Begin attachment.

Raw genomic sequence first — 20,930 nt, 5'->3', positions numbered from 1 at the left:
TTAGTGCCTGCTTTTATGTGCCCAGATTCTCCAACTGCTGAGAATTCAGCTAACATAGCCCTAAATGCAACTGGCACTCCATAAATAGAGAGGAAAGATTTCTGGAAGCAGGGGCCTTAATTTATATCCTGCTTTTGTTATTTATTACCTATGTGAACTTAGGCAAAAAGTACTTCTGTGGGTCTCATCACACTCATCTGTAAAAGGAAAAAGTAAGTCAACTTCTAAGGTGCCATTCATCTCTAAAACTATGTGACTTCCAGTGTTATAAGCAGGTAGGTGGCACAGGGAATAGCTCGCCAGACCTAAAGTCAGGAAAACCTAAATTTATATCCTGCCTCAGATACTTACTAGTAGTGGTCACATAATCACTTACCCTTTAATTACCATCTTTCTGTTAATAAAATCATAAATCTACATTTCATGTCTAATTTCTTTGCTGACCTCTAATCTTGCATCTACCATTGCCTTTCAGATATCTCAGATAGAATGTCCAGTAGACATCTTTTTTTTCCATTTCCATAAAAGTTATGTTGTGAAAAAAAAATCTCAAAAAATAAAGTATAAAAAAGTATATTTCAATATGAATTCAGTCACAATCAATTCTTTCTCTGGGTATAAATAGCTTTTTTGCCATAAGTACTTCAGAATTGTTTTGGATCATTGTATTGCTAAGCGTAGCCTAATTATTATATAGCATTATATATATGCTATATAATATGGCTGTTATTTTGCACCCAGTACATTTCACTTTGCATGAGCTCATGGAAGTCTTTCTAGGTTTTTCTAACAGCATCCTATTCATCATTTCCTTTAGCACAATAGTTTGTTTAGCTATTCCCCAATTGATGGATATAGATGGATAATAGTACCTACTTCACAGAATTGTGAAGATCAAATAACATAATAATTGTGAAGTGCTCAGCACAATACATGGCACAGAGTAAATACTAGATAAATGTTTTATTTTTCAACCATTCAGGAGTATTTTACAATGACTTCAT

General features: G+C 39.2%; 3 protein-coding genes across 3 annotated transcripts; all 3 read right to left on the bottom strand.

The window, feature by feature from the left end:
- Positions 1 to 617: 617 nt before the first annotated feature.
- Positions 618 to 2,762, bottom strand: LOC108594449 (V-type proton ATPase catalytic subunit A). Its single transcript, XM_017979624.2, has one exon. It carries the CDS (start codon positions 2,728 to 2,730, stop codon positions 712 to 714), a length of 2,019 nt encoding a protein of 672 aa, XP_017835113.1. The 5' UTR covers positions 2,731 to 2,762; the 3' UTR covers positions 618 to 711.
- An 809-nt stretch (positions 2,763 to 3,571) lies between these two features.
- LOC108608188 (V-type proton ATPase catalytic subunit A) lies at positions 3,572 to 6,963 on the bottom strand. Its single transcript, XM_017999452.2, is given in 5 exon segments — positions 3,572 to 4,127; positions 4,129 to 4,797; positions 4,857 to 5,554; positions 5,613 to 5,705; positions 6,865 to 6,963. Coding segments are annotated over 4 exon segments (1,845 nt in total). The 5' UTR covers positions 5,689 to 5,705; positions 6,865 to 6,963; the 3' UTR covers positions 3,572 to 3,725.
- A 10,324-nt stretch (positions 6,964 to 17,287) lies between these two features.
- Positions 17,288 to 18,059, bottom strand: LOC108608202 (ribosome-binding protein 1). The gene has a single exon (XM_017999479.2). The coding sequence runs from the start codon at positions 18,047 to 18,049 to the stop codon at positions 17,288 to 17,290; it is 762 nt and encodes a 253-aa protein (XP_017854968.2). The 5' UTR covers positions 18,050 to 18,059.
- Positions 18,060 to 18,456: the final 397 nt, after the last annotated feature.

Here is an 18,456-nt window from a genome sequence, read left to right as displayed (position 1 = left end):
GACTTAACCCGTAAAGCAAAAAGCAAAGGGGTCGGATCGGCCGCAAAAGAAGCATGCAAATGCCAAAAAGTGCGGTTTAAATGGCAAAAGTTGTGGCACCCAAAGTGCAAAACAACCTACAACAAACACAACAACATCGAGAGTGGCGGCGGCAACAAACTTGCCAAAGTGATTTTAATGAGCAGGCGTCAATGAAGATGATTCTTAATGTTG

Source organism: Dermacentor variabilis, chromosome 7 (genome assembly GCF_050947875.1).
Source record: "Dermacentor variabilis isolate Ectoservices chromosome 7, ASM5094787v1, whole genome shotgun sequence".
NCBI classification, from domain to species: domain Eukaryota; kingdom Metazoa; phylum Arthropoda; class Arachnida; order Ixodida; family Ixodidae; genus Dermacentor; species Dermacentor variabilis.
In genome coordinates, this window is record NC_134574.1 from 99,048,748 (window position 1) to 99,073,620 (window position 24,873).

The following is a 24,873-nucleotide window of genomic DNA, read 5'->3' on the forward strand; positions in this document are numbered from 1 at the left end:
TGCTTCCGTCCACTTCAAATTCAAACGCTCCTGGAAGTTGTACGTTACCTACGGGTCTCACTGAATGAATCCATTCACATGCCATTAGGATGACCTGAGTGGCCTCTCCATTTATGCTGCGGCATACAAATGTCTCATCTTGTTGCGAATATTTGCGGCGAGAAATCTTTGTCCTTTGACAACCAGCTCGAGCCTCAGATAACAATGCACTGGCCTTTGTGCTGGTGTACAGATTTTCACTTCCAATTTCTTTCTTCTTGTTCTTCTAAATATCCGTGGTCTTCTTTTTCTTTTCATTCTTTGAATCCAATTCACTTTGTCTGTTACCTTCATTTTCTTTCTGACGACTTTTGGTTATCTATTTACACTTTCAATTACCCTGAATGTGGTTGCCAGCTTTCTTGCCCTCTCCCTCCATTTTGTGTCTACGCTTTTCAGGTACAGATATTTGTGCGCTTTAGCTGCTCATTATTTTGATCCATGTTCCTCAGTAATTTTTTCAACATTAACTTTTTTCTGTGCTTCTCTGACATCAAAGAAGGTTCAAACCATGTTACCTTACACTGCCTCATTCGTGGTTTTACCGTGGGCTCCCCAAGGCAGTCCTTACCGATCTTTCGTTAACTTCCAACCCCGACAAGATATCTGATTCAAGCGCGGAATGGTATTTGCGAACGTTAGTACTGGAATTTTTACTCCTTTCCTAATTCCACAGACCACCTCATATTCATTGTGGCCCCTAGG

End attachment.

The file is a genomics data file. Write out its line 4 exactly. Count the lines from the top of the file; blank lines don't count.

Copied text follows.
The window, feature by feature from the left end: